Cloth Diapers Made Easy

I knew we would use cloth diapers before Adam was born. For us, it came down to expense. By the time Adam is toilet trained, we will have spent about $500, including cloth training pants and other cloth diaper accessories and everything can be used again for another baby. That sure beats spending $80-$100 a month on diapers alone. I didn’t feel good about whatever it is in disposible diapers that make them “stay dry”. Ladies, that ain’t right.

Like a lot of new moms, I was overwhelmed by the choice and advice that’s available. Prefolds, pockets, all-in-ones… it’s enough to make a hormonal-charged pregnant woman cry. Here’s my experience with one of the cheapest ways you can go with cloth diapers (with perhaps the exception of making your own diapers). I’ll make it as simple as possible.

We bought the Bummis Prefold Cloth Diaper Package from www.bynature.ca and www.caterpillarbaby.com.

Prefolds and Covers

With prefolds, you have the cloth diaper, which is flat and square (infant size) or rectangular (premium size) and a diaper cover, which helps secure the diaper in place and protects baby’s clothes from the moisture when the diaper becomes wet.

One of the things I liked about the prefolds and this particular package is dealing with two sizes only. The prefolds come in infant size (7 lbs to 15 lbs) and premium (15 lbs to 40 lbs).

The package comes with two different kinds of covers and there are dozens more out there. Diaper covers all do the same job; your choice of cover really comes down to preference. Some will fit your baby’s shape better, some will look better under clothes, some will dry faster, some will have cuter patterns. Most people collect a few different kinds. I use the covers that came with the package and haven’t succombed to the lure of others because, again, the biggest reason for prefolds was saving money.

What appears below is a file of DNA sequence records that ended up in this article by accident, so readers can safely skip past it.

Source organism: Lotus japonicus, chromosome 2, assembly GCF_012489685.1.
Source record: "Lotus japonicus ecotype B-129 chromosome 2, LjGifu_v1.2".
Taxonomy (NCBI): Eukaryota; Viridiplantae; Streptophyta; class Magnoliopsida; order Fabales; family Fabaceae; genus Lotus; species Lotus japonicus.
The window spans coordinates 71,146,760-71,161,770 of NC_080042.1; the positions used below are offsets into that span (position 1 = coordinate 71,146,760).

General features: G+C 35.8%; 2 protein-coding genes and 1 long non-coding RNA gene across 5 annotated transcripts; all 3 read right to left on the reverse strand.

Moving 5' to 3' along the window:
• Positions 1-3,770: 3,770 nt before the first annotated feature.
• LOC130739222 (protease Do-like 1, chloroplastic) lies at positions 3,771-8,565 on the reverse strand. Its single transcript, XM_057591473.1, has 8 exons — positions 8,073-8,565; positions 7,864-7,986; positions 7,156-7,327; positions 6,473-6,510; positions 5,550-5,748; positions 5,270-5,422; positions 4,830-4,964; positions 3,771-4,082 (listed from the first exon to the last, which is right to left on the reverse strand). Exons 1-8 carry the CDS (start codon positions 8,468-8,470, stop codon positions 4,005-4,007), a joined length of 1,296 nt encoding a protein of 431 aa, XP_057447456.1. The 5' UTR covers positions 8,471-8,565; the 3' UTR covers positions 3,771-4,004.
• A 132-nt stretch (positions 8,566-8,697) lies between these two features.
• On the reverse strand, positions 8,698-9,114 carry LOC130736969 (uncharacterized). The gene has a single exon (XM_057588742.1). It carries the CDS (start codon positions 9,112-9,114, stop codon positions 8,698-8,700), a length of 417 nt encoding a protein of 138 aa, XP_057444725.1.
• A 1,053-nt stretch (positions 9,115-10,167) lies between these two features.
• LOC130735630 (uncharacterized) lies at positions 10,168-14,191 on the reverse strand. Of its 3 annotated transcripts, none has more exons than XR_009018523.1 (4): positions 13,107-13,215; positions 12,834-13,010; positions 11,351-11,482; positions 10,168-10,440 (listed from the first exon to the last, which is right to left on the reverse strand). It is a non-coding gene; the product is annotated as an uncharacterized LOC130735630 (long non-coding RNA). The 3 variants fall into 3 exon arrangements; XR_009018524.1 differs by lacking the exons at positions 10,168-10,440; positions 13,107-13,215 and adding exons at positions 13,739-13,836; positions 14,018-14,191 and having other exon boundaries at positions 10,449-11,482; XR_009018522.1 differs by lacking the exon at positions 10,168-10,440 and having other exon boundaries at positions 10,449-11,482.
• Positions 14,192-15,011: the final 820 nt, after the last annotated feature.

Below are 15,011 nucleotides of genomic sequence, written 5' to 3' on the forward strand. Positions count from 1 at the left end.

Folding Your Diaper

At first, I found folding the cloth diaper a bit intimidating. There are countless folds and even more advice about which is best. In practice, it isn’t the tricky origami it may seem. In reality, it’s just folding a diaper. My advice is to choose a fold and stick with it for the first few days or weeks until you have a problem or you get giddy to experiment. I used the newspaper fold – folding the diaper into thirds – until we started having poo leaking onto the cover. By that time I realized it was just folding and folded it differently to contain everything a bit more.

Assembly

The popular advice is to have the diaper all put together with diaper, cover and liner (more on liners further down) and ready to slide under baby. For me, keeping the diaper lined up with the cover under a squirming baby to be more trouble than securing the cloth, thus protecting yourself from any impending mess then adding the cover.

This is the Snappi:

There are many, many videos available of a Snappi in use. Very simply, it has wee little teeth on the ends which grab the fabric and hold everything together. It’s easy to use and safe – the teeth don’t go through the fabric, they simply grab the topmost layer of fabric. Using the Snappi replaces old fashioned pins and keeps the cloth diaper together.

Liners

Until your baby is on solids and you’ll want to shake off the poop before you dump your diaper in the pail or you’re using some cream on your baby, liners aren’t necessary. There are dozens of liners that will absorb more or feel dryer, but I never found the need for them. If you’re like me and want a simpler life, don’t worry about liners unless/until you have to.